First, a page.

• Description of a favorite holiday tradition
  • A "cause" page that explains an issue that is important to you

If you have more than one idea, you can add multiple pages to your site.

Your Project Guide will help you remember everything you need to do. Make sure you have your teacher's approval before moving to the next level.

Examples

                    

View on Code Studio

Student Instructions

Create and Name Your New Page

Before you start coding, you should make sure that you have all the pages that you need in your project.

Do This

  • Create a new HTML page and rename it. (Look at Lesson 6 Level 8 if you've forgotten how.)
  • Repeat this process for any other pages you want to add.
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Student Instructions

Upload Images

Next, you'll need to upload all of your images into your project.

Do This

  • Download all the images you want onto your computer. Visit Lesson 7 Level 5 for help if you need it.
  • Make sure you have the right to use these images.
  • Write down all of the attribution information that you need.
  • Upload all of the images into your project. Visit Lesson 8 Level 6 if you've forgotten how.
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Student Instructions

Add HTML

Next, you should add the HTML to your pages.

Do This

  • For each of the new pages that you've created, add HTML to make the page you sketched in your project guide.
  • You may also add more HTML to the pages you've already created.
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Student Instructions

Navigation Bar and Footer

Each of your pages needs a navigation bar and a footer.

Do This

  • For each page, make sure it has a navigation bar that links to other pages in your site. For a review of the navigation bar, go to Lesson 9 Level 4.
  • For each page, make sure it has a footer at the bottom that explains the copyright information for your page. (Go to Creative Commons for help in creating this HTML.)
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Student Instructions

Review Your Project

You're almost ready to publish your project, but you should check one more time that you have fulfilled all the requirements for this project.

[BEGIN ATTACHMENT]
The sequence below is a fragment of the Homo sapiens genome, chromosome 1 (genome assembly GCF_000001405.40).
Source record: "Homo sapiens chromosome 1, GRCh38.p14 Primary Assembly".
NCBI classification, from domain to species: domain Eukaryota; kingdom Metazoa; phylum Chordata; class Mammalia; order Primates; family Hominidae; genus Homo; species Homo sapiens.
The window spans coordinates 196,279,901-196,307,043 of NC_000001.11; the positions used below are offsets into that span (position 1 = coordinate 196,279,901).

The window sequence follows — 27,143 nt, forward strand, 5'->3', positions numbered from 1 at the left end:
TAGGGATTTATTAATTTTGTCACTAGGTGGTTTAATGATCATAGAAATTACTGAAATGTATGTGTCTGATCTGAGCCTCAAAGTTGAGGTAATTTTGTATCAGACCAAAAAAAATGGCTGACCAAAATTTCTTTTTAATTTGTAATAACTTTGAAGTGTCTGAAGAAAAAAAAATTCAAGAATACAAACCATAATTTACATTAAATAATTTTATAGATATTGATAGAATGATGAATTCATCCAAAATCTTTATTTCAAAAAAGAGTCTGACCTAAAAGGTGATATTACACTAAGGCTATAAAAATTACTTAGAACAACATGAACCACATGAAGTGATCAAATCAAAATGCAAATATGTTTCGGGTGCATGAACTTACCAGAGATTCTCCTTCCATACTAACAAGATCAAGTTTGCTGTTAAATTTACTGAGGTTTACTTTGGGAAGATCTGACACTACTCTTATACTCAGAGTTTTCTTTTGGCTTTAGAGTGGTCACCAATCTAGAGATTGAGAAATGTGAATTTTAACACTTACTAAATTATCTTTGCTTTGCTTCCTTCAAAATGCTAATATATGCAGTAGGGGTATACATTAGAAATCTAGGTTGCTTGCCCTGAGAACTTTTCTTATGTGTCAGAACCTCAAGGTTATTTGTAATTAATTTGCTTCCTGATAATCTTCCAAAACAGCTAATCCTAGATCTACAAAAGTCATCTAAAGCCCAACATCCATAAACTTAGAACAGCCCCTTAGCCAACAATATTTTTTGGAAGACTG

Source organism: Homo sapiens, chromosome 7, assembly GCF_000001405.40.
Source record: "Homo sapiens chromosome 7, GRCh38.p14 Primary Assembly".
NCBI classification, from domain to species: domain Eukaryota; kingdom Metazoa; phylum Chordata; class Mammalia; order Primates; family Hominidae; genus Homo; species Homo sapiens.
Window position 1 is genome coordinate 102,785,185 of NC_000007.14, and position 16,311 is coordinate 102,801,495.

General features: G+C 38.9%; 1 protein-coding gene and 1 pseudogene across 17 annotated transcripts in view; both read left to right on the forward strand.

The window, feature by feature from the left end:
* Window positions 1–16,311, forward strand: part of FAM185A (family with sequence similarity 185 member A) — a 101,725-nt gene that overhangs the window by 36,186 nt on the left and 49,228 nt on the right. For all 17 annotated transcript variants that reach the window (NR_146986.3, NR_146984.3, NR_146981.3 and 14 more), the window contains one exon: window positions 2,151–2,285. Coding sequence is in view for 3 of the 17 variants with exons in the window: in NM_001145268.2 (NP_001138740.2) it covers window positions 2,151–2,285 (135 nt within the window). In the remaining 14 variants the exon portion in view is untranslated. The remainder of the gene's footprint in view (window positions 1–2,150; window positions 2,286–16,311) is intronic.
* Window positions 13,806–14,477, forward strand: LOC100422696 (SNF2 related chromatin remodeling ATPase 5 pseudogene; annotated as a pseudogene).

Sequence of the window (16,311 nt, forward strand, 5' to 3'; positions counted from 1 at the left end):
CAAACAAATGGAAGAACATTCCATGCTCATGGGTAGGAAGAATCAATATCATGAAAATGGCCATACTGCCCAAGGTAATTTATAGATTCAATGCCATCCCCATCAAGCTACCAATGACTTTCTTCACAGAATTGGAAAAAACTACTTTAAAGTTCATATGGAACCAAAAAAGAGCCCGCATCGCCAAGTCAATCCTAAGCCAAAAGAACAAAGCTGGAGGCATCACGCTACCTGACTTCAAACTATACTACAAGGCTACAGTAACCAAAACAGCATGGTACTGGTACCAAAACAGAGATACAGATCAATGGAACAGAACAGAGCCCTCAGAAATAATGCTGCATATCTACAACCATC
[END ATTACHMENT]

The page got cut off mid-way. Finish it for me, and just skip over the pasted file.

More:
Do This

  • Check that you are comfortable sharing all the information that's on your site.
  • Check that all of your images are correctly attributed, and that you have the right to put them on your site.
  • Check that your project includes everything included in the project rubric.
  • Use comments and whitespace to make your website readable.
  • Ask your partner to help you find any potential problems with your site.
View on Code Studio

Student Instructions

Share Your Project

It's time to share your project with the world!

Do This

  • Click the button at the top of this page.
  • Copy the URL it gives you, and email it to the people you want to see your page.
  • Reflection
  • 12
  • (click tabs to see student view)
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Student Instructions

Standards Alignment

View full course alignment

CSTA K-12 Computer Science Standards

AP - Algorithms & Programming
  • 2-AP-15 - Seek and incorporate feedback from team members and users to refine a solution that meets user needs.
  • 2-AP-16 - Incorporate existing code, media, and libraries into original programs, and give attribution.
  • 2-AP-17 - Systematically test and refine programs using a range of test cases.
  • 2-AP-19 - Document programs in order to make them easier to follow, test, and debug.
IC - Impacts of Computing
  • 1B-IC-21 - Use public domain or creative commons media and refrain from copying or using material created by others without permission.